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Adult stem cells are being developed for use in treatments for a variety of human conditions, ranging from blindness to spinal cord injury.Since adult stem cells can be harvested from the patient, potential ethical issues and immunogenic rejection are averted. Adult stem cells, like embryonic stem cells, have pluripotent potential and can differentiate into cells derived from all three germ layers. Research has demonstrated that pluripotent stem cells can be directly generated from adult fibroblast cultures.

Adult stem cells are available in high quantities in cord blood, which can be collected at birth and are not difficult to isolate and purify. Other adult stem cell types can be multiplied in-vitro to therapeutic numbers, if needed.
While embryonic stem cell potential remains theoretical, adult stem cell treatments are already being used to successfully treat many diseases. The use of adult stem cells in research and therapy is not as controversial as embryonic stem cells, because the production of adult stem cells does not require the destruction of an embryo. Adult stem cells also pose no medical dangers to the patient. Among the most stunning advancements in adult stem cell therapy are treatments for Parkinson's disease, juvenile diabetes, and spinal cord injuries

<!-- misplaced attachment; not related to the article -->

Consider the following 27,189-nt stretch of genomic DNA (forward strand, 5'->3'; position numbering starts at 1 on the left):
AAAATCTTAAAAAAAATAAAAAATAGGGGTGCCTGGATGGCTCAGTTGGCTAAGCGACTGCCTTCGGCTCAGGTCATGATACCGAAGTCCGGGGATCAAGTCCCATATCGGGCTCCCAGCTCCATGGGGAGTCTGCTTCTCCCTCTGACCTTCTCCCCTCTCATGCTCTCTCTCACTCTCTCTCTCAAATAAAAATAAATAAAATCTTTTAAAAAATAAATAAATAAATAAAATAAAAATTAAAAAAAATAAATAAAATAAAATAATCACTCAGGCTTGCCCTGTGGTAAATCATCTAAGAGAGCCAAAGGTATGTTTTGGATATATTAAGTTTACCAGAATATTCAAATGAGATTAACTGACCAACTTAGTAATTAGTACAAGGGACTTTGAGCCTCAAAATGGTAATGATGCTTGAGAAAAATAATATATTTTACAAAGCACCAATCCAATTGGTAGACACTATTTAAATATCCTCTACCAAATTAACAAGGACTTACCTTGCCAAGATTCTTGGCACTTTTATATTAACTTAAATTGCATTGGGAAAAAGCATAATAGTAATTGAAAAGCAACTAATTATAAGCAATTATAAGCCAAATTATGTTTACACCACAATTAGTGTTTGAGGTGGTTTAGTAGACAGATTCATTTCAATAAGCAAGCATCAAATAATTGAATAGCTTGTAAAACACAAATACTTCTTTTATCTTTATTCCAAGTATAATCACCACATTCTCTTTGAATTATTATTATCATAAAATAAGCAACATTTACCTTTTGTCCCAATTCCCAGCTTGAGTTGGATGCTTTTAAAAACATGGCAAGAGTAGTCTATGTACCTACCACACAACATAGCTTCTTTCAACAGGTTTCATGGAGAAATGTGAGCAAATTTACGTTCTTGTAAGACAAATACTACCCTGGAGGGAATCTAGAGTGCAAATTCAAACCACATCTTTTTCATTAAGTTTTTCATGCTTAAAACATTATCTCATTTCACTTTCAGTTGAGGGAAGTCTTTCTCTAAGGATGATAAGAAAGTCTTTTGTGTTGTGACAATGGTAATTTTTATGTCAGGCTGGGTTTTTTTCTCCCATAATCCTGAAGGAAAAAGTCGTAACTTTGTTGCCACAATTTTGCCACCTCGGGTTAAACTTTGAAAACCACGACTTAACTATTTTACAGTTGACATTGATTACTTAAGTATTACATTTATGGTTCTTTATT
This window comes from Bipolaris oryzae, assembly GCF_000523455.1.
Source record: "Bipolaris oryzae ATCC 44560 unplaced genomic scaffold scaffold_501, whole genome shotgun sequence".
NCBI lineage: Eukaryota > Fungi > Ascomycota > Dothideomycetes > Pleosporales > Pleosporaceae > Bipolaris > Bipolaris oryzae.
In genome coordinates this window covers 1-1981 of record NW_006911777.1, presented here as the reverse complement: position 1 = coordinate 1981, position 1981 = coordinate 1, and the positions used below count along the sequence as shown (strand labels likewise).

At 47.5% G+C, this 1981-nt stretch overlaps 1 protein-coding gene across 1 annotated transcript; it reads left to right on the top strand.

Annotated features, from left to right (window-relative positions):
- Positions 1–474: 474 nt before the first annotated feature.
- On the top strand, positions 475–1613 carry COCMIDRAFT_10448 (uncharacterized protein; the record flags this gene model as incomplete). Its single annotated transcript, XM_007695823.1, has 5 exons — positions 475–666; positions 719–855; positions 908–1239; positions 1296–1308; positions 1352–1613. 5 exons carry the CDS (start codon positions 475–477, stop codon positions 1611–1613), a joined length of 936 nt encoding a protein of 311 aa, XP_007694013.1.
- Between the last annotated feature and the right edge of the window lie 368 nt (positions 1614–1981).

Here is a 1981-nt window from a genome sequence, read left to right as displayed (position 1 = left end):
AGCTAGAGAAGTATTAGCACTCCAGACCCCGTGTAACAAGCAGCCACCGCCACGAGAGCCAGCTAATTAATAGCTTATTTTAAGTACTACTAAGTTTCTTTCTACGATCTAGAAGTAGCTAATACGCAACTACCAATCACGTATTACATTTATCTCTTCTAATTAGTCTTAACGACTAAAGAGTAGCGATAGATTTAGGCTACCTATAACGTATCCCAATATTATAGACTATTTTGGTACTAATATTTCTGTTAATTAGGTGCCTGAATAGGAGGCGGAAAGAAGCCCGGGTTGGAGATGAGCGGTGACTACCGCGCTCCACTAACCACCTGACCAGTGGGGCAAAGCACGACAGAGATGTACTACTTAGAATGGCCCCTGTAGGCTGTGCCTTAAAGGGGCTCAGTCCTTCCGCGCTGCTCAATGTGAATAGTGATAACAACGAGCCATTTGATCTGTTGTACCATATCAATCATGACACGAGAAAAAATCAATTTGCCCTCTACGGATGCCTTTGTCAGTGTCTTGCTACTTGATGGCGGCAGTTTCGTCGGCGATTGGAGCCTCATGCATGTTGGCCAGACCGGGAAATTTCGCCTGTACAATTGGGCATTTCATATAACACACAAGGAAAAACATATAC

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DNA Microarray Animation

A DNA microarray (also commonly known as gene or genome chip, DNA chip, or gene array) is a collection of microscopic DNA spots, commonly representing single genes, arrayed on a solid surface by covalent attachment to chemically suitable matrices. DNA arrays are different from other types of microarray only in that they either measure DNA or use DNA as part of its detection system. Qualitative or quantitative measurements with DNA microarrays utilize the selective nature of DNA-DNA or DNA-RNA hybridization under high-stringency conditions and fluorophore-based detection. DNA arrays are commonly used for expression profiling, i.e., monitoring expression levels of thousands of genes simultaneously, or for comparative genomic hybridization.